If you’ve just released a pretty good product but come up with an improvement just a short while later, should you release it immediately, or wait for some time to pass? The advantage of going ahead is that you can keep up with competitors who might have released products with new features and capabilities since your launch, and you get to create a whole new hype cycle. The downside of course is the backlash from buyers who picked up your earlier product and would feel let down or even betrayed by such rapid forced obsolescence. That’s exactly the position OnePlus was in, and from what the company has said, it didn’t hesitate at all to launch the OnePlus 5T just five months after the OnePlus 5.

This is a company that has built its identity on delivering more than the big guns can, and that too at lower prices. Samsung and LG both had the same idea earlier this year – make phone screens taller instead of increasing their size proportionately, and that way you can stretch them without the awkwardness of an overgrown phablet. However, Samsung and LG are gigantic multinational corporations that manufacture their own displays. It took a while for third-party suppliers to catch up, but Vivo, Oppo and Honor are already shipping 18:9 models. OnePlus just couldn’t afford to not be playing on the same level. That’s why the OnePlus 5 is now on its way out despite being launched with much fanfare only five months ago.

Very little else about the OnePlus 5T is new – its processor and nearly all of its hardware as well as software is very much the same. In fact, even its pricing is the same as that of the outgoing OnePlus 5, making this a simple drop-in replacement. In that sense, there shouldn’t be much to say about this phone – but we’re putting it through the full review process anyway, to see how far this company has come in very little time. Here’s everything you need to know about the new OnePlus 5T.

OnePlus 5T design

As with many things in the technology industry, once it’s clear that a new feature or specification has everyone talking, almost every company under the sun will race to adopt it. It’s interesting when it comes to taller screens, because for the first time in a very long time, there’s something visibly different about smartphones right now. It’s easy to feel that there is a tangible reason to upgrade when you see a nearly borderless 18:9 screen on a smartphone for the first time – more so than improved camera quality, software or battery life, this is something physical that you can see in front of you. It’s aesthetically pleasing, and immediately a line is drawn between the old and the new.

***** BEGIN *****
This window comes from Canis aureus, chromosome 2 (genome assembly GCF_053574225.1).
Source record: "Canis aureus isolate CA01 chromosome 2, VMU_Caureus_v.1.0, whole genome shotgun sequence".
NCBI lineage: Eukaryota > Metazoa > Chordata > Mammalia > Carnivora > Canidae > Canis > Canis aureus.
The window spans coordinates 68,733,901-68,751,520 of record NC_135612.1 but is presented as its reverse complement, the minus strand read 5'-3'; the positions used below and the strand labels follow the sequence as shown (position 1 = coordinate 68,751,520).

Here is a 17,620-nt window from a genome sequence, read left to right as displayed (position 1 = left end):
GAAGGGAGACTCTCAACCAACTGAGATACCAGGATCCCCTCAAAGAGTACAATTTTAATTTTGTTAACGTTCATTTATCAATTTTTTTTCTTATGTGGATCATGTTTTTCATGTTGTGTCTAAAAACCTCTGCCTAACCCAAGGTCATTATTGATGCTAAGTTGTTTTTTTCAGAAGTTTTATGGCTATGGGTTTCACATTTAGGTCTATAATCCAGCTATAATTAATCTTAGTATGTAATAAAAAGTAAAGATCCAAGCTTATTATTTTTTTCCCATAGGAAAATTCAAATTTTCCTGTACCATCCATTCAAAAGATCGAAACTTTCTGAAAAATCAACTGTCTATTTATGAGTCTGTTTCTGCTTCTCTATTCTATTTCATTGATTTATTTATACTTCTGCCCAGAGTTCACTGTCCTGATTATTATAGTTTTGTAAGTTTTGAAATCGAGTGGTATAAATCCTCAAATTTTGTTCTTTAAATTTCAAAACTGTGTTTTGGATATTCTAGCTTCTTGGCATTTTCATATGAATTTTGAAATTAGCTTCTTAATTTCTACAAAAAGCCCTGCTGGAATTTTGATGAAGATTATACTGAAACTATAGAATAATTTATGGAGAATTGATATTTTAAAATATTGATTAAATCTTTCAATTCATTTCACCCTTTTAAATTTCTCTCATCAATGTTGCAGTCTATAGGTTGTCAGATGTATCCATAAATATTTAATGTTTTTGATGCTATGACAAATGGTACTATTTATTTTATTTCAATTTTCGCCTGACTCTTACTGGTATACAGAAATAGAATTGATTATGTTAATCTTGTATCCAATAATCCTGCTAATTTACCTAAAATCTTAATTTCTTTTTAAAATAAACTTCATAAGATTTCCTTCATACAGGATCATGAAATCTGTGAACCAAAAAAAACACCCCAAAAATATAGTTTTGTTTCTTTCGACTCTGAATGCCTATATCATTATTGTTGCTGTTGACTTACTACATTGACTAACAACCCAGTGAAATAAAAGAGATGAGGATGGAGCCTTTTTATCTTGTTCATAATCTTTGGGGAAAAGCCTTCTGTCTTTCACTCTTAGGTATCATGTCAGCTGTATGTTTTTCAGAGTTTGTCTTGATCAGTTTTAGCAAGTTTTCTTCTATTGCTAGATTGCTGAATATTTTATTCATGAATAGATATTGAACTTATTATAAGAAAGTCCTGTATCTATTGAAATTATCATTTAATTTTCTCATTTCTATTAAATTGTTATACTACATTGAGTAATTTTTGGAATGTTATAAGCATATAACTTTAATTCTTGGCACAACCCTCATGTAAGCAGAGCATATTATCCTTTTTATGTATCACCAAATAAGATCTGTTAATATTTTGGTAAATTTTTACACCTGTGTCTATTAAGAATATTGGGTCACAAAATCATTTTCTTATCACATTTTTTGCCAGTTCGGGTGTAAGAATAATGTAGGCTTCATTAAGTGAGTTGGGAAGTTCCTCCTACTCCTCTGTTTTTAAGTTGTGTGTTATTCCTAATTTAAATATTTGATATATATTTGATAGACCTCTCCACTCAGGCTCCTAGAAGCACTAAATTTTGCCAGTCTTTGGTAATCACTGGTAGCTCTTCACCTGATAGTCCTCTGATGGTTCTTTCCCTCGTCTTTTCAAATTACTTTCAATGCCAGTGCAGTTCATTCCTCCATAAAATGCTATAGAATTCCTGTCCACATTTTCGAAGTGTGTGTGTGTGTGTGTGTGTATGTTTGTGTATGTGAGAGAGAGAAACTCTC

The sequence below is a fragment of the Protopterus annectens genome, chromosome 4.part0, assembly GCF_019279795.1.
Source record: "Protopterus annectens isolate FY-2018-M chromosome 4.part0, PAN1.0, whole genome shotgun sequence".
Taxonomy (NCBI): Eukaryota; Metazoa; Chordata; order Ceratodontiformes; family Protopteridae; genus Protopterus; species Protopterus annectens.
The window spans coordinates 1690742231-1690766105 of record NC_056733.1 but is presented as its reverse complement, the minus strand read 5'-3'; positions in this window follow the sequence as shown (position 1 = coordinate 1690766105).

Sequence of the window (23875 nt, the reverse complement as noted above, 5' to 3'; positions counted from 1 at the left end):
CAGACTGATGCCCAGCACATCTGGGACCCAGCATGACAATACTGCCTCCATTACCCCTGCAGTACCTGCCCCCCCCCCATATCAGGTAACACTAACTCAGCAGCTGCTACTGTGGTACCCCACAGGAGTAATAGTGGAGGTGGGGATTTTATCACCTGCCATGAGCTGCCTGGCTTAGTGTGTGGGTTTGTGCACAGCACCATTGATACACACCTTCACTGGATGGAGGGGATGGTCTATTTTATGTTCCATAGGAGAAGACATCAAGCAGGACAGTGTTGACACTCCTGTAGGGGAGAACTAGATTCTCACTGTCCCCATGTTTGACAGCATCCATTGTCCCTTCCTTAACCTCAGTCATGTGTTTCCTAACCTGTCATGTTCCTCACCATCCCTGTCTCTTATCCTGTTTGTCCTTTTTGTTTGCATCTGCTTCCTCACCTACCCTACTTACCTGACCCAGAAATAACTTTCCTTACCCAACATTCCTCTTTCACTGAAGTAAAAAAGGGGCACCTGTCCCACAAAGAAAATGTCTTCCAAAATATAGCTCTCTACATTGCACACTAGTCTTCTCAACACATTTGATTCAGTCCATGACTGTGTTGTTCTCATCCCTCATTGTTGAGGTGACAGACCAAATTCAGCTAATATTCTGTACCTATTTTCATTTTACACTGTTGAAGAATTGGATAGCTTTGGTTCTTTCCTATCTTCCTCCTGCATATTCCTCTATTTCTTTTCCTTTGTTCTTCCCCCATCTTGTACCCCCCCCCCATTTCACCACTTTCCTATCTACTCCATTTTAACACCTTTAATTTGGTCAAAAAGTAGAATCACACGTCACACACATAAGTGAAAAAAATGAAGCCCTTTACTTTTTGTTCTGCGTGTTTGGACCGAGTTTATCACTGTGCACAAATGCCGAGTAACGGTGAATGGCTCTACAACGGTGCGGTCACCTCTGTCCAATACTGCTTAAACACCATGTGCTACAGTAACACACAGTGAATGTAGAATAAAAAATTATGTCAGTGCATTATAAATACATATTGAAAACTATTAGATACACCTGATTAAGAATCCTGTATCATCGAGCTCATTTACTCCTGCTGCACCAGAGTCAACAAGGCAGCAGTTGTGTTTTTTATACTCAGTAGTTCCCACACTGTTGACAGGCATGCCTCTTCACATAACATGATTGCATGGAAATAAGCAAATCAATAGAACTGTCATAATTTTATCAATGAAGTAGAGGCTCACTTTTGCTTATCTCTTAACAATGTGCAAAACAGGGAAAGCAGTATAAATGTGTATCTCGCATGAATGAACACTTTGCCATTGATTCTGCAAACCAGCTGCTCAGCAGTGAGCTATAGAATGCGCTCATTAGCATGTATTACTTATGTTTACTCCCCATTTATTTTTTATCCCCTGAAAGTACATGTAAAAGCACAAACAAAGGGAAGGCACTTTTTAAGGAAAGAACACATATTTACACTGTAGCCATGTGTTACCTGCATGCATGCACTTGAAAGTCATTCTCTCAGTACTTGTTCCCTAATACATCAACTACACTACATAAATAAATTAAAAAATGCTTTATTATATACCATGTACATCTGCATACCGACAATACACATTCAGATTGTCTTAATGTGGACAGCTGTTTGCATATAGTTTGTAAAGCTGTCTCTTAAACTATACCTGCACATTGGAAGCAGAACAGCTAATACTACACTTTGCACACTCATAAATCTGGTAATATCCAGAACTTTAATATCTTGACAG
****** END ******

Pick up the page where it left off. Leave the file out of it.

OnePlus isn’t the first company to launch such a phone; not by a long shot. When placed side by side with the Oppo F5 (Review), the similarities in their proportions are obvious. Much the same can be said about the Honor 9i (Review), Vivo V7 Plus (Review), and of course the LG G6 (Review) – no one has managed to emulate Samsung’s curved screens yet.

The screen measures 6.01 inches diagonally with a resolution of 1080×2160, and uses AMOLED technology. Everything looks sharp, bright, and saturated. There are still black borders around it – thinner at the sides than at the top and bottom – but the effect is still immersive. Videos and games are especially engaging.

The body of the OnePlus 5T is made of aluminium, and the company is quick to point out subtle design cues such as the sharp crease around the edges of an otherwise curved body. Unlike its predecessors, this model is available only in Midnight Black – and OnePlus is not saying why it reduced choices, or whether we can expect more options or even special editions down the line. This phone feels solid, but it isn’t especially eye-catching in the way that Apple and Samsung’s latest flagships are. It also isn’t certified for any sort of weatherproofing.

With regard to the obvious similarity between the OnePlus 5T and sister company Oppo’s R11s, the company is vehemently denying any sort of partnership or sharing of design resources – though the similarities are there for all the world to see.

Predictably, the fingerprint sensor has been moved to the rear of the phone. The fact that this phone is no wider than usual means that the sensor is within easy reach. The camera bump has smooth, angled sides, very similar to those of the iPhone 7 Plus (Review) and iPhone 8 Plus (Review), and we are assured that the finish is more durable than that of the OnePlus 5, which started chipping almost as soon as we took it out of its box. The top of the phone is bare, while the bottom has a 3.5mm audio socket, USB Type-C port, and speaker grille.

The left of the phone has OnePlus’s trademark Alert Slider, which lets you flip between three positions – Silent, DND, and Ring. It’s incredibly handy, especially if you’re migrating from an iPhone. The volume buttons are also on the left, and the power button is on the right. Above the power button is a tray for two Nano-SIMS – this phone…



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